Strength training at high versus low external resistance in older adults: effects on muscle volume, muscle strength, and force-velocity characteristics

Exp Gerontol. 2013 Nov;48(11):1351-61. doi: 10.1016/j.exger.2013.08.010. Epub 2013 Aug 30.


Muscle adaptations can be induced by high-resistance exercise. Despite being potentially more suitable for older adults, low-resistance exercise protocols have been less investigated. We compared the effects of high- and low-resistance training on muscle volume, muscle strength, and force-velocity characteristics. Fifty-six older adults were randomly assigned to 12 weeks of leg press and leg extension training at either HIGH (2×10-15 repetitions at 80% of one repetition maximum (1RM)), LOW (1×80-100 repetitions at 20% of 1RM), or LOW+ (1×60 repetitions at 20% of 1RM, followed by 1×10-20 repetitions at 40% of 1RM). All protocols ended with muscle failure. Leg press and leg extension of 1RM were measured at baseline and post intervention and before the first training session in weeks 5 and 9. At baseline and post intervention, muscle volume (MV) was measured by CT-scan. A Biodex dynamometer evaluated knee extensor static peak torque in different knee angles (PT(stat90°), PT(stat120°), PT(stat150°)), dynamic peak torque at different speeds (PT(dyn60°s)(-1), PT(dyn180°s)(-1), PT(dyn240°s)(-1)), and speed of movement at 20% (S20), 40% (S40), and 60% (S60) of PTstat90°. HIGH and LOW+ resulted in greater improvements in 1RM strength than LOW (p<0.05). These differences were already apparent after week 5. Similar gains were found between groups in MV, PT(stat), PT(dyn60°s)(-1), and PT(dyn180°s)(-1). No changes were reported in speed of movement. HIGH tended to improve PT(dyn240°s)(-1) more than LOW or LOW+ (p=0.064). In conclusion, high- and low-resistance exercises ending with muscle failure may be similarly effective for hypertrophy. High-resistance training led to a higher increase in 1RM strength than low-resistance training (20% of 1RM), but this difference disappeared when using a mixed low-resistance protocol in which the resistance was intensified within a single exercise set (40% of 1RM). Our findings support the need for more research on low-resistance programs in older age, in particular long-term training studies and studies focusing on residual effects after training cessation.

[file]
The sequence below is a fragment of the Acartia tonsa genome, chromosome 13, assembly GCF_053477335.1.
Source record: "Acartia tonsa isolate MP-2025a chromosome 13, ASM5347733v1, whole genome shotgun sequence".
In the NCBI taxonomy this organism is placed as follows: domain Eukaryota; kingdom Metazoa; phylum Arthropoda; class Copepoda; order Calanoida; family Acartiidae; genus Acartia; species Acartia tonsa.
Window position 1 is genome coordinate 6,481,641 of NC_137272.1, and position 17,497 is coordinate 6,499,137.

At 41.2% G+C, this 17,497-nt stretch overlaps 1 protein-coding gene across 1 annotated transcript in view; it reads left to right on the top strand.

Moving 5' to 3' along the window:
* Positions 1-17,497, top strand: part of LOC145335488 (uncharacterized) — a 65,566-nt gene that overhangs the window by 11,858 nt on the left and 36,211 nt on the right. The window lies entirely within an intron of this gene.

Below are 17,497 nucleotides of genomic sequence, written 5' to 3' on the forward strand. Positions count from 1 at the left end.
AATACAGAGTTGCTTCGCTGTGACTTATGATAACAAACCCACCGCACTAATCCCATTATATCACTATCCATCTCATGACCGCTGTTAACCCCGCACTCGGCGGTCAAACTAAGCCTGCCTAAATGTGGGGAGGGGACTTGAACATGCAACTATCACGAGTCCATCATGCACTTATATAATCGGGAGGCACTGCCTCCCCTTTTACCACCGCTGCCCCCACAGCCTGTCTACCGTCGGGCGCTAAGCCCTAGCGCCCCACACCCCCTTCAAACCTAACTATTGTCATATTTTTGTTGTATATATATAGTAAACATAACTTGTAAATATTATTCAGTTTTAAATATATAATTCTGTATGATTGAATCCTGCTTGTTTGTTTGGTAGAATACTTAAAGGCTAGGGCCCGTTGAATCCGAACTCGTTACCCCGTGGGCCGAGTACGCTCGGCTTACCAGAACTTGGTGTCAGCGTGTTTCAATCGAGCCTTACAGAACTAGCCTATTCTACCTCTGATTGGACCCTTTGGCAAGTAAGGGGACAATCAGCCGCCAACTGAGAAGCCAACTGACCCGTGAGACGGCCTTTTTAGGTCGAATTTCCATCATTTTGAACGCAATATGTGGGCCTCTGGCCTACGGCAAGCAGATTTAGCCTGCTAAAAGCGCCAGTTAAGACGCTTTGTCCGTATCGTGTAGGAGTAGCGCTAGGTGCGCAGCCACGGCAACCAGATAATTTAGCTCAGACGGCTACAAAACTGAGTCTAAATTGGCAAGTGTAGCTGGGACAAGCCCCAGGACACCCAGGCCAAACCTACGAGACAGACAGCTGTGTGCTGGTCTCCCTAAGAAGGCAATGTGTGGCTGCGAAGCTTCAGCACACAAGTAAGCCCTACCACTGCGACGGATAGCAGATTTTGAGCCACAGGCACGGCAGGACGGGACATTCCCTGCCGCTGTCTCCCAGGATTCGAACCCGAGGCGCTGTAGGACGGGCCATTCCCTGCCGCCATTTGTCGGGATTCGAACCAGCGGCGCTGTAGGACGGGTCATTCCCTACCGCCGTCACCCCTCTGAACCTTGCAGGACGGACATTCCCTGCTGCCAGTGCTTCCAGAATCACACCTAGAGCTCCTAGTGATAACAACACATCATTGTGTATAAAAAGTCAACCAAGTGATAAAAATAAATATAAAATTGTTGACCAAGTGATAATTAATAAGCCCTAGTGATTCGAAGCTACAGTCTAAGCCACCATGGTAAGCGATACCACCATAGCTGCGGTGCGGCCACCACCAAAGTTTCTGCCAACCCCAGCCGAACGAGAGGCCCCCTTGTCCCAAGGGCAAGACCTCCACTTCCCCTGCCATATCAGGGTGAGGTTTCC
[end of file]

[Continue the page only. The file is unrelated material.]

Keywords: Elderly; Muscle fatigue; Muscle hypertrophy; Resistance training; Training load.

Publication types

  • Randomized Controlled Trial
  • Research Support, Non-U.S. Gov't

MeSH terms

  • Aged
  • Aging / pathology
  • Aging / physiology*
  • Biomechanical Phenomena
  • Female
  • Humans
  • Hypertrophy
  • Male
  • Middle Aged
  • Muscle Fatigue / physiology
  • Muscle Strength / physiology*
  • Muscle, Skeletal / pathology
  • Muscle, Skeletal / physiology
  • Resistance Training / methods*
  • Torque